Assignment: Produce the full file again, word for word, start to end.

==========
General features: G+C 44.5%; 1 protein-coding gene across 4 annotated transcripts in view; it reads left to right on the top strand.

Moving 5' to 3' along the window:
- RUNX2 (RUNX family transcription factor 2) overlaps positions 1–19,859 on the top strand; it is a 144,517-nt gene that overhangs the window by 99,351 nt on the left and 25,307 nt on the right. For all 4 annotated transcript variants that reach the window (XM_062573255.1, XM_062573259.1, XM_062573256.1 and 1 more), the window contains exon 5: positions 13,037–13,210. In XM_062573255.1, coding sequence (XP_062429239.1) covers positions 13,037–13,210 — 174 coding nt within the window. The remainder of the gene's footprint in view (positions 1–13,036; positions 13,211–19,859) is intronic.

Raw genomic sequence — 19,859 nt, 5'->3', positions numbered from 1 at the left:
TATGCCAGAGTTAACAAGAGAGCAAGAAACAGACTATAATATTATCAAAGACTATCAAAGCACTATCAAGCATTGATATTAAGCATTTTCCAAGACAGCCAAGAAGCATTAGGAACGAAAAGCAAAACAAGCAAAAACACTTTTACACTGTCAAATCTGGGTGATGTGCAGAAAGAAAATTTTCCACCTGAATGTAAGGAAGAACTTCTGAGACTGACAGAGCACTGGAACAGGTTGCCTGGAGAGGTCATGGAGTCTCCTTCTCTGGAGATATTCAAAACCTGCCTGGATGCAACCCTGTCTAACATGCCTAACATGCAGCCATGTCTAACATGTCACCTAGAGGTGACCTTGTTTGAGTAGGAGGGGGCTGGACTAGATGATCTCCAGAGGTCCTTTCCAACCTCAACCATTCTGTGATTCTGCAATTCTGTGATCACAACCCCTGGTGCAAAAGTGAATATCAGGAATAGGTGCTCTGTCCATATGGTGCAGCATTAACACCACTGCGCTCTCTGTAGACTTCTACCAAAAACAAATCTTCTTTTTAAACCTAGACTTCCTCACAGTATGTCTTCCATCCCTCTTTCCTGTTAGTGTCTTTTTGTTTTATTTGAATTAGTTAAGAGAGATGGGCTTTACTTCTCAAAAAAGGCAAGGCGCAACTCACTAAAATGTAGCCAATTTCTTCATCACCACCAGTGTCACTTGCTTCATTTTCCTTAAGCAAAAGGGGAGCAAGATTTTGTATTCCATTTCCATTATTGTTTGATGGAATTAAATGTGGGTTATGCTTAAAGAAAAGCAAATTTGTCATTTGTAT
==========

General features: G+C 44.5%; 1 protein-coding gene across 4 annotated transcripts in view; it reads left to right on the top strand.

Moving 5' to 3' along the window:
- RUNX2 (RUNX family transcription factor 2) overlaps positions 1–19,859 on the top strand; it is a 144,517-nt gene that overhangs the window by 99,351 nt on the left and 25,307 nt on the right. For all 4 annotated transcript variants that reach the window (XM_062573255.1, XM_062573259.1, XM_062573256.1 and 1 more), the window contains exon 5: positions 13,037–13,210. In XM_062573255.1, coding sequence (XP_062429239.1) covers positions 13,037–13,210 — 174 coding nt within the window. The remainder of the gene's footprint in view (positions 1–13,036; positions 13,211–19,859) is intronic.

Raw genomic sequence — 19,859 nt, 5'->3', positions numbered from 1 at the left:
TATGCCAGAGTTAACAAGAGAGCAAGAAACAGACTATAATATTATCAAAGACTATCAAAGCACTATCAAGCATTGATATTAAGCATTTTCCAAGACAGCCAAGAAGCATTAGGAACGAAAAGCAAAACAAGCAAAAACACTTTTACACTGTCAAATCTGGGTGATGTGCAGAAAGAAAATTTTCCACCTGAATGTAAGGAAGAACTTCTGAGACTGACAGAGCACTGGAACAGGTTGCCTGGAGAGGTCATGGAGTCTCCTTCTCTGGAGATATTCAAAACCTGCCTGGATGCAACCCTGTCTAACATGCCTAACATGCAGCCATGTCTAACATGTCACCTAGAGGTGACCTTGTTTGAGTAGGAGGGGGCTGGACTAGATGATCTCCAGAGGTCCTTTCCAACCTCAACCATTCTGTGATTCTGCAATTCTGTGATCACAACCCCTGGTGCAAAAGTGAATATCAGGAATAGGTGCTCTGTCCATATGGTGCAGCATTAACACCACTGCGCTCTCTGTAGACTTCTACCAAAAACAAATCTTCTTTTTAAACCTAGACTTCCTCACAGTATGTCTTCCATCCCTCTTTCCTGTTAGTGTCTTTTTGTTTTATTTGAATTAGTTAAGAGAGATGGGCTTTACTTCTCAAAAAAGGCAAGGCGCAACTCACTAAAATGTAGCCAATTTCTTCATCACCACCAGTGTCACTTGCTTCATTTTCCTTAAGCAAAAGGGGAGCAAGATTTTGTATTCCATTTCCATTATTGTTTGATGGAATTAAATGTGGGTTATGCTTAAAGAAAAGCAAATTTGTCATTTGTAT